Oriental Longhair

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Oriental Longhair
OLH-GIP Divan Cesar.jpg
Oriental Longhair (Chocolate).
Other names British Angora
Javanese
Foreign Longhair
Mandarin
Breed standards
CFA standard
FIFe standard
TICA standard
ACF standard
ACFA/CAA standard
Domestic cat (Felis catus)

The Oriental Longhair is a variety of domestic cat. It is closely related to the Oriental Shorthair. The Oriental Longhair in some registries, such as The International Cat Association (TICA), is a separate breed. In others, such as the Cat Fanciers' Association (CFA), it is a division, along with the short-haired variety, of a merged breed, the Oriental. With no globally recognized naming convention, other cat fanciers may refer to this type as Foreign Longhair or Mandarin. It was formerly known as the British Angora before being renamed in 2002 by British cat fanciers in order to avoid confusion with the Turkish Angora.[1]

Description[edit]

Oriental Longhairs feature a long, tubular, Oriental-style body but with a longer silky coat. The range of possible coat colours includes everything from self-coloured (black, blue, chocolate, lilac, cinnamon, caramel, fawn, red, cream and apricot), tortoiseshell, smoke (silver undercoat), shaded or tipped, tabby or white. The eyes are almond shaped. The preferred eye color for Oriental Longhairs is green; except for the whites, which may have green or blue eyes, or be odd-eyed (two different colored eyes).[2]

If an Oriental Longhair is bred to an Oriental shorthair or a Siamese, the kittens will all be short-haired. This is because the gene for long hair is recessive. The kittens will, however, be a variant, a carrier of the long-hair gene. If such a "variant" is bred to a cat with long hair, or to another variant, they may produce both short-haired and long-haired kittens. Variants may have a slightly longer coat that Oriental Shorthairs, but this is not always the case.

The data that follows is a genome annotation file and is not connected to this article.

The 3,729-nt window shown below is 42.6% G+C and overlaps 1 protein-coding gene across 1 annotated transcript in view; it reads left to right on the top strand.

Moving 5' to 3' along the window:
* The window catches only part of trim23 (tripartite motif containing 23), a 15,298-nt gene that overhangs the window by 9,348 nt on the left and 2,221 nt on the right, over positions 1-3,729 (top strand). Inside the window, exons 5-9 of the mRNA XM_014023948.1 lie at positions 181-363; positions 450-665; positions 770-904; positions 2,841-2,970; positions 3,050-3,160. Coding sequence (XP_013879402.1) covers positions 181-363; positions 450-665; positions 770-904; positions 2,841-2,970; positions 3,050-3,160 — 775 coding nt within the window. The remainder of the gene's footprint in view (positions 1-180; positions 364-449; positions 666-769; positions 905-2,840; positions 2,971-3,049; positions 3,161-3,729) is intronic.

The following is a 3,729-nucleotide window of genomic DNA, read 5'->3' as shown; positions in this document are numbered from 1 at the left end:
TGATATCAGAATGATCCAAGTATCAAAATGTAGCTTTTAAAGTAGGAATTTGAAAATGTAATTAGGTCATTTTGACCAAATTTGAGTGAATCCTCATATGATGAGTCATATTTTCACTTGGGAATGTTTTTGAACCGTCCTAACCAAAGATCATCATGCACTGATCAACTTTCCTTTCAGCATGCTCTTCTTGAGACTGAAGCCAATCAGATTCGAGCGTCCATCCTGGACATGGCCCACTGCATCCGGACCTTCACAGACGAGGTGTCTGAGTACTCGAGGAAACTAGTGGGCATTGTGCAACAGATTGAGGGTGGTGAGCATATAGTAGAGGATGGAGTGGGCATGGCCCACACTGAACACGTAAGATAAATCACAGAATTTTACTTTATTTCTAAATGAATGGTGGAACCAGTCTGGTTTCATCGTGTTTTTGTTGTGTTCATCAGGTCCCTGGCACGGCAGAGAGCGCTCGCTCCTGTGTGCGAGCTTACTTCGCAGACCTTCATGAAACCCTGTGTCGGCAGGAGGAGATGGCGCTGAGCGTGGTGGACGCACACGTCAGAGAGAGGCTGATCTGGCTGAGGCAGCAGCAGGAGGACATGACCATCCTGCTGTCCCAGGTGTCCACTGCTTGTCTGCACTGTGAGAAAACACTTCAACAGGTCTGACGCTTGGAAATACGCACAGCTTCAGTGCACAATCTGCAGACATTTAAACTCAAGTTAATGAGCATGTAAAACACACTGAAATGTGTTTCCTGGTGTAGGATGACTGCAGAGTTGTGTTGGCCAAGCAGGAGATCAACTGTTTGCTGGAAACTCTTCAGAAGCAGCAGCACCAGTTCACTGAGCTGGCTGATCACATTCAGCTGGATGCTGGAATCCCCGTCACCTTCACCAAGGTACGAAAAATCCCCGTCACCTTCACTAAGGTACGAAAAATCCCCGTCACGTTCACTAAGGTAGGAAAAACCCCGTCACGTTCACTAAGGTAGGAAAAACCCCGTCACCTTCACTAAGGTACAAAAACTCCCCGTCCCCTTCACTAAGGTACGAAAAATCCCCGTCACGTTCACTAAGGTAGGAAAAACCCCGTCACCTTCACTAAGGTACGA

Behavior[edit]

The Oriental Longhair is an active cat that likes to play. If the owner does not have the time to do so, it will find a toy to play on its own. This breed enjoys jumping and does it really well, without breaking any objects due to its agility and elegance. The oriental longhair is extremely intelligent and are ideal companions for people who like their pets always around. Some have been know to follow their owners everywhere. They are very loyal and most get along well with other cats, especially if they are of the same breed group. These cats are not adapted to a life of living alone and prefer an interactive home. Some Oriental tend to gravitate to one person in the home. Oriental Longhairs, like their cousin breed the Siamese, have loud and expressive voices that are used often. They are smart cats, with some being quite willful in getting their own way. Many Orientals take to leash training quickly if started young. They have been known to open cabinets, doors and even refrigerators. This breed group often recommended for more experienced cat keepers.

References[edit]

  1. ^ "Oriental Longhair". The International Cat Association. Retrieved 18 August 2014. 

External links[edit]